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Shell Nigeria deal won’t end image problem-activists


Tue Jun 9, 2009 10:44am ED

By Austin Ekeinde

PORT HARCOURT, Nigeria, June 9 (Reuters) – Royal Dutch Shell’s agreement to pay millions of dollars to the families of Nigerian protesters executed in the 1990s is unlikely to end local hostility towards the firm, activists said on Tuesday.

Shell (RDSa.L) on Monday agreed to pay $15.5 million to settle several lawsuits in a U.S. court accusing the firm of human rights abuses, including in connection with the 1995 hangings of prominent activist Ken Saro-Wiwa and eight other protesters by the then-military government. [ID:nN08345423]

The Anglo-Dutch firm, which was forced to abandon its oil fields in Ogoniland in Nigeria’s Niger Delta in 1993 due to the protests, said it played no part in the violence and was providing the money as a “humanitarian gesture”.

“We are still aggrieved with Shell. Paying compensation for the blood of these innocent people will not bring Shell back again to any part of Ogoniland for oil exploitation,” said Veronica Kobani, whose husband was killed in the unrest.

Shell, the largest foreign oil producer in Nigeria until recently, agreed to pay $5 million to a trust for the benefit of the Ogoni people. The rest of the money would go to lawyers’ fees and compensation for the families.

But some Ogonis said the settlement meant the community’s grievances had not been fully aired in public.

“I’m particularly not happy about the out-of-court settlement,” said Ogoni activist Celestine Akpobari.

“I believe that if the case had been heard in the open it would have helped resolve a lot of issues in the Niger Delta because what happened in Ogoni still remains a case study for the world today,” Akpobari said.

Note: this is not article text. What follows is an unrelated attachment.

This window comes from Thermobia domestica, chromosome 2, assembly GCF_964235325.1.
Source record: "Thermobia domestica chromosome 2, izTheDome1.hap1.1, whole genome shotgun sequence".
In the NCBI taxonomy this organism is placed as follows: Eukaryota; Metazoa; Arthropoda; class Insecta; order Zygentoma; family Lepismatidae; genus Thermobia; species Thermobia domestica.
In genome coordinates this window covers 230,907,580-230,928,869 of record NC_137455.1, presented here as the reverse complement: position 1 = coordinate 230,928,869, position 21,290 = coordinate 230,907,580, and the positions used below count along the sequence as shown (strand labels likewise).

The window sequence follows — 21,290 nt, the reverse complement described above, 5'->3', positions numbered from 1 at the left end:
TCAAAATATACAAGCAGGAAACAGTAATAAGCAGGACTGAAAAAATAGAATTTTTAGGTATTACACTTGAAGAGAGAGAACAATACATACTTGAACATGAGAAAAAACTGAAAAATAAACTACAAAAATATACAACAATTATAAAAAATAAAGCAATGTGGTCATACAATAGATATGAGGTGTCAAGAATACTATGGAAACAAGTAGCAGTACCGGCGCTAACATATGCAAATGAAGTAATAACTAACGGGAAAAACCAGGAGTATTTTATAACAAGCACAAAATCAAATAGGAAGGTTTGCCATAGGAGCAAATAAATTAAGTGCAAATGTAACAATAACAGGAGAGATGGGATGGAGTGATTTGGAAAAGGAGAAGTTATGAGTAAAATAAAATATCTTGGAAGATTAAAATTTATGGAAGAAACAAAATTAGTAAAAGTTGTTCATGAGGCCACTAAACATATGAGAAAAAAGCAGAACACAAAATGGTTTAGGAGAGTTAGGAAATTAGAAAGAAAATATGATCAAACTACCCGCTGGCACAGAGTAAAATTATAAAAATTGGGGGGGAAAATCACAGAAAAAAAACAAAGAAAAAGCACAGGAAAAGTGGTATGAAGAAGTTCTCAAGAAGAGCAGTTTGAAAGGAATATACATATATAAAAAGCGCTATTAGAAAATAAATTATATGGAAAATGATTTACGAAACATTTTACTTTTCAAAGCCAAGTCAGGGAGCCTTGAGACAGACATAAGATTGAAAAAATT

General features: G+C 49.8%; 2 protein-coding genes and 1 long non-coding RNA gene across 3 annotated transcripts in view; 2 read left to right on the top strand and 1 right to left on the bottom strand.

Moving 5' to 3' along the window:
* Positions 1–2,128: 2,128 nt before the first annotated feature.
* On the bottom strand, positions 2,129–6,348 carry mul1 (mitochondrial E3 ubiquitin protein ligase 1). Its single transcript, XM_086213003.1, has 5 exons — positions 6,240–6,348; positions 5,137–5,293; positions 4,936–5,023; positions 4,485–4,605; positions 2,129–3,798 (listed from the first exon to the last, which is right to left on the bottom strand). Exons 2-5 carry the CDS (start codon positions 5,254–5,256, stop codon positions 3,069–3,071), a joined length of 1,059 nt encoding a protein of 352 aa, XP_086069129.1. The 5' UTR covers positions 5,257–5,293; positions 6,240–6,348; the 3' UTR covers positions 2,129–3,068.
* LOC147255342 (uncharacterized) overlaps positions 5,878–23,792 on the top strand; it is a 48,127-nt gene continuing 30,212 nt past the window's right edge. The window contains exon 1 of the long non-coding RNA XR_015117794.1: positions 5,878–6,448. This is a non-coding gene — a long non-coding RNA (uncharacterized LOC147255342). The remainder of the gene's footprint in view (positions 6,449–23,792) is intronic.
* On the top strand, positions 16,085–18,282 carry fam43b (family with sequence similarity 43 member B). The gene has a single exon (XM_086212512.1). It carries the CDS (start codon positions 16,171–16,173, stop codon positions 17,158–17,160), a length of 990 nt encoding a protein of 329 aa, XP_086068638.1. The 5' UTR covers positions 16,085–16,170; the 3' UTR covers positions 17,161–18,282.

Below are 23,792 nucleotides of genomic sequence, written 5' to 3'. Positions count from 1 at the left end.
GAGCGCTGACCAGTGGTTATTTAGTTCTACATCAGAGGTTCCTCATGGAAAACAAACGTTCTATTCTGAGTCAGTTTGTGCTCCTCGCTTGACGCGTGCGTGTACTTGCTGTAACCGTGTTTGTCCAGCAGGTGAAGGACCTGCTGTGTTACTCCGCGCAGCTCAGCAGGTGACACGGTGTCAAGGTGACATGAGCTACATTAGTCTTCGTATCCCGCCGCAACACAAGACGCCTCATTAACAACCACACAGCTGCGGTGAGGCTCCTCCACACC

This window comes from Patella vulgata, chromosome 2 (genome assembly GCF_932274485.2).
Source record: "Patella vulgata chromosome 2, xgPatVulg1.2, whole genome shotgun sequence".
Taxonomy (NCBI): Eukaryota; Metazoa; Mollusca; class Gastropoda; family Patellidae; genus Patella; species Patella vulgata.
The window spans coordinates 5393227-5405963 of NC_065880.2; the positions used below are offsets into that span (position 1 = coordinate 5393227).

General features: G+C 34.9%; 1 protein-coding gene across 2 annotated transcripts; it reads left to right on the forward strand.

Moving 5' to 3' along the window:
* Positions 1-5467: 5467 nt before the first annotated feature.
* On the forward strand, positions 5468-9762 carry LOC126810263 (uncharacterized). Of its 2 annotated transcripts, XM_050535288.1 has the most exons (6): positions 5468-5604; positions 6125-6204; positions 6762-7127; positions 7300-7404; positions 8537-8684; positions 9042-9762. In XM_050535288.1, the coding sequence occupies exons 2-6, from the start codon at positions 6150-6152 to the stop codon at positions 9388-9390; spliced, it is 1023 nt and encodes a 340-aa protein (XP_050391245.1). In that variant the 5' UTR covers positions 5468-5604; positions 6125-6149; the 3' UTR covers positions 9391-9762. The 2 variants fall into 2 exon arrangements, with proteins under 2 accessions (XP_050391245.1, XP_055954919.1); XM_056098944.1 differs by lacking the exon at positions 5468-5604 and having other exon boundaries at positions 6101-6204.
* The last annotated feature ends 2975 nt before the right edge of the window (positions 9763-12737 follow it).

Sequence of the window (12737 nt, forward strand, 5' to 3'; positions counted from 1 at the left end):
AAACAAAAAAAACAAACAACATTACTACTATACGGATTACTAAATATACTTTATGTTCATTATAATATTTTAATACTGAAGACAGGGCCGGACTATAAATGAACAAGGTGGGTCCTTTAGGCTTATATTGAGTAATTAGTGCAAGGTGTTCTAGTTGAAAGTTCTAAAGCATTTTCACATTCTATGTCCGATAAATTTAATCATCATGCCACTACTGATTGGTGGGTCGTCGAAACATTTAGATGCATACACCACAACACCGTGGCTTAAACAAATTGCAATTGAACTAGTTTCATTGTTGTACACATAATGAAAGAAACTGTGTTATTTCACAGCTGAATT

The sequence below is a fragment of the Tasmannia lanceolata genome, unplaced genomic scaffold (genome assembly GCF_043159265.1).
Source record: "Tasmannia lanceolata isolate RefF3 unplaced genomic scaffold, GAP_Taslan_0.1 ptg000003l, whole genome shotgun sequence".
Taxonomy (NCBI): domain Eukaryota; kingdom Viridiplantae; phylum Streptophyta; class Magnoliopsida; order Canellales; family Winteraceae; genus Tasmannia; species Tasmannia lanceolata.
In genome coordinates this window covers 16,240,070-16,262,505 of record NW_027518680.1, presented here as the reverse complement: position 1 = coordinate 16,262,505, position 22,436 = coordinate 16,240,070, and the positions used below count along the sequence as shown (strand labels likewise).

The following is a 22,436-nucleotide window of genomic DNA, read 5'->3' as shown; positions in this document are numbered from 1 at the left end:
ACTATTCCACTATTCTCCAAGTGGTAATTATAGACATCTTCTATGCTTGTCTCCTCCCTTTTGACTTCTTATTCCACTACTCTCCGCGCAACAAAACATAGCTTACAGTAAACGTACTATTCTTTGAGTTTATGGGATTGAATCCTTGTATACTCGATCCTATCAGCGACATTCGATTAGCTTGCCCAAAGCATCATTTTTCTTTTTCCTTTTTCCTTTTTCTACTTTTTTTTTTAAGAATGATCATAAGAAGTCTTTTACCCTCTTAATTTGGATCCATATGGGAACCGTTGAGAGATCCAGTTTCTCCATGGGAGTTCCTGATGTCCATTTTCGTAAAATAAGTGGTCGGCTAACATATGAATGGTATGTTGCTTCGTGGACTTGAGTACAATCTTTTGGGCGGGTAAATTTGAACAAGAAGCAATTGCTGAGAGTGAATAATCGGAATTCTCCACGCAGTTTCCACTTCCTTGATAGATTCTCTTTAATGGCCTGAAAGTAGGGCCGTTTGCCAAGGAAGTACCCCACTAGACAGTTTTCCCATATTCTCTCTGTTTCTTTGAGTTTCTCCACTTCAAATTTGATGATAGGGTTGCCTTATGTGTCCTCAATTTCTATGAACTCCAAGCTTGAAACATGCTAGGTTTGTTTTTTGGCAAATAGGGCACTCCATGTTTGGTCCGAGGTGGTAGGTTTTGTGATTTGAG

The U.S. lawsuits sought unspecified damages from Shell for backing the jailing, torturing and killing of the protesters as well as for polluting the air and water in Ogoniland, a tiny part of the Niger Delta whose people Saro-Wiwa represented.

The nine protesters, who campaigned non-violently for a fairer share of Nigeria’s oil wealth for the poor and against environmental damage by the industry, had been convicted of murder in a trial human rights groups labelled a sham.

Shell, which denied the charges, has sought to increase its contribution to the development of the Niger Delta in the years since Saro-Wiwa’s death, financing small businesses, agriculture, education and healthcare projects in the region.

Its local SPDC joint venture alone has paid more than $34 billion in taxes and royalties to Nigeria over the past four years, funds which are supposed to promote development, reduce poverty and support economic growth.

But government corruption and inefficiency mean the taxes have done little to help local people.

Former governors of states in the Niger Delta stand accused of embezzling tens of millions of dollars while in office, yet Shell — the most visible symbol of wealth to impoverished villagers — bears the brunt of local community anger.

Minister of State for Petroleum Odein Ajumogobia said the settlement should “help towards improving the perception of the company by the community”.

Ledum Mitee, president of the Movement for the Survival of the Ogoni People (MOSOP) which was founded by Saro-Wiwa, said it should serve as a warning to foreign investors.

“Foreign oil companies that want to operate on our land will need to learn from Shell’s mistakes, avoid the same ones and clearly show they have a pedigree for respect to the community,” he told Reuters.

“People still have lots of anger and it will take much time and effort for Shell to change this.” (For full Reuters Africa coverage and to have your say on the top issues, visit: ) (Additional reporting by Randy Fabi; Editing by Nick Tattersall) and its also non-profit sister websites,,,,, and are all owned by John Donovan. There is also a Wikipedia article.

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